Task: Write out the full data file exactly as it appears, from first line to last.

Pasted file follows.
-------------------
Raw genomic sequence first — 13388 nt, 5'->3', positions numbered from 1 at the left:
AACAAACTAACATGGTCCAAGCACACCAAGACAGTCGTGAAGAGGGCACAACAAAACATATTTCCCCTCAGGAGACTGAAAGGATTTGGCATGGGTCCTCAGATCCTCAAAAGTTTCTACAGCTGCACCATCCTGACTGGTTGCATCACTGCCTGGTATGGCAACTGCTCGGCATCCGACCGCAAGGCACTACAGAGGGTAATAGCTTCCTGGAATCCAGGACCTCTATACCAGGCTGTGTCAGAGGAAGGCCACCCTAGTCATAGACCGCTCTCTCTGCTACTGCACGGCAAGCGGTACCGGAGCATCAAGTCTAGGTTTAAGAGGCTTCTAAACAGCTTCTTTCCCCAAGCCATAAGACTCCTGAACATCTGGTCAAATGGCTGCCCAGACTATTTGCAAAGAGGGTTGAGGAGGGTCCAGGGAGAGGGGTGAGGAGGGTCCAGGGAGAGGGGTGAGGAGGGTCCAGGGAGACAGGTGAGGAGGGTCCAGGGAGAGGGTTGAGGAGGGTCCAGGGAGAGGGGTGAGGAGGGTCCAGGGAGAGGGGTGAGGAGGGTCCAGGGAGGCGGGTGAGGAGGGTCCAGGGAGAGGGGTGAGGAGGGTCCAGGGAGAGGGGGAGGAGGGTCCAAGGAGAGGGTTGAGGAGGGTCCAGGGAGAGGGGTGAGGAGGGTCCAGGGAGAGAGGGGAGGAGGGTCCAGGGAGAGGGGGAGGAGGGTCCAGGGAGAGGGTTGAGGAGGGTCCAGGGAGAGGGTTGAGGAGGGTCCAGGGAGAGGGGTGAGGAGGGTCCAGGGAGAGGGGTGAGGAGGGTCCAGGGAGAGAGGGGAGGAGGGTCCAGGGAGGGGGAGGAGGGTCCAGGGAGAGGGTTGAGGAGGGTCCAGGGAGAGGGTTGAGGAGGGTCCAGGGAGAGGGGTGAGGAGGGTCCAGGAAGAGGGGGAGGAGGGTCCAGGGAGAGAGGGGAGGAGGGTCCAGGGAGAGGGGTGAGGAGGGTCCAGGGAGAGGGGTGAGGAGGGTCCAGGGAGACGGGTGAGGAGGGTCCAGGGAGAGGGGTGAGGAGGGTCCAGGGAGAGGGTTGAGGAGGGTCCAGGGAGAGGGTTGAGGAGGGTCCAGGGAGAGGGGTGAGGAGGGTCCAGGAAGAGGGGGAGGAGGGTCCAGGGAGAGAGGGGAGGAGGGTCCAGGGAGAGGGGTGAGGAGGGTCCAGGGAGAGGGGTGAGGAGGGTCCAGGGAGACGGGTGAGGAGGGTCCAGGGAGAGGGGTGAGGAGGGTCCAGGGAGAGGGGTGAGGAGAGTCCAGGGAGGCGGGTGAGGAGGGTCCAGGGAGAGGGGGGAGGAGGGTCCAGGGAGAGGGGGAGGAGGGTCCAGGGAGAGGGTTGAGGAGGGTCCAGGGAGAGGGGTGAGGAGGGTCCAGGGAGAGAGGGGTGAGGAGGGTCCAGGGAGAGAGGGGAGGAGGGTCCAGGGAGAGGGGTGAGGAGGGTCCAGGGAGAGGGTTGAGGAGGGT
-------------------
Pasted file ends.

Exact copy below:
Raw genomic sequence first — 13388 nt, 5'->3', positions numbered from 1 at the left:
AACAAACTAACATGGTCCAAGCACACCAAGACAGTCGTGAAGAGGGCACAACAAAACATATTTCCCCTCAGGAGACTGAAAGGATTTGGCATGGGTCCTCAGATCCTCAAAAGTTTCTACAGCTGCACCATCCTGACTGGTTGCATCACTGCCTGGTATGGCAACTGCTCGGCATCCGACCGCAAGGCACTACAGAGGGTAATAGCTTCCTGGAATCCAGGACCTCTATACCAGGCTGTGTCAGAGGAAGGCCACCCTAGTCATAGACCGCTCTCTCTGCTACTGCACGGCAAGCGGTACCGGAGCATCAAGTCTAGGTTTAAGAGGCTTCTAAACAGCTTCTTTCCCCAAGCCATAAGACTCCTGAACATCTGGTCAAATGGCTGCCCAGACTATTTGCAAAGAGGGTTGAGGAGGGTCCAGGGAGAGGGGTGAGGAGGGTCCAGGGAGAGGGGTGAGGAGGGTCCAGGGAGACAGGTGAGGAGGGTCCAGGGAGAGGGTTGAGGAGGGTCCAGGGAGAGGGGTGAGGAGGGTCCAGGGAGAGGGGTGAGGAGGGTCCAGGGAGGCGGGTGAGGAGGGTCCAGGGAGAGGGGTGAGGAGGGTCCAGGGAGAGGGGGAGGAGGGTCCAAGGAGAGGGTTGAGGAGGGTCCAGGGAGAGGGGTGAGGAGGGTCCAGGGAGAGAGGGGAGGAGGGTCCAGGGAGAGGGGGAGGAGGGTCCAGGGAGAGGGTTGAGGAGGGTCCAGGGAGAGGGTTGAGGAGGGTCCAGGGAGAGGGGTGAGGAGGGTCCAGGGAGAGGGGTGAGGAGGGTCCAGGGAGAGAGGGGAGGAGGGTCCAGGGAGGGGGAGGAGGGTCCAGGGAGAGGGTTGAGGAGGGTCCAGGGAGAGGGTTGAGGAGGGTCCAGGGAGAGGGGTGAGGAGGGTCCAGGAAGAGGGGGAGGAGGGTCCAGGGAGAGAGGGGAGGAGGGTCCAGGGAGAGGGGTGAGGAGGGTCCAGGGAGAGGGGTGAGGAGGGTCCAGGGAGACGGGTGAGGAGGGTCCAGGGAGAGGGGTGAGGAGGGTCCAGGGAGAGGGTTGAGGAGGGTCCAGGGAGAGGGTTGAGGAGGGTCCAGGGAGAGGGGTGAGGAGGGTCCAGGAAGAGGGGGAGGAGGGTCCAGGGAGAGAGGGGAGGAGGGTCCAGGGAGAGGGGTGAGGAGGGTCCAGGGAGAGGGGTGAGGAGGGTCCAGGGAGACGGGTGAGGAGGGTCCAGGGAGAGGGGTGAGGAGGGTCCAGGGAGAGGGGTGAGGAGAGTCCAGGGAGGCGGGTGAGGAGGGTCCAGGGAGAGGGGGGAGGAGGGTCCAGGGAGAGGGGGAGGAGGGTCCAGGGAGAGGGTTGAGGAGGGTCCAGGGAGAGGGGTGAGGAGGGTCCAGGGAGAGAGGGGTGAGGAGGGTCCAGGGAGAGAGGGGAGGAGGGTCCAGGGAGAGGGGTGAGGAGGGTCCAGGGAGAGGGTTGAGGAGGGT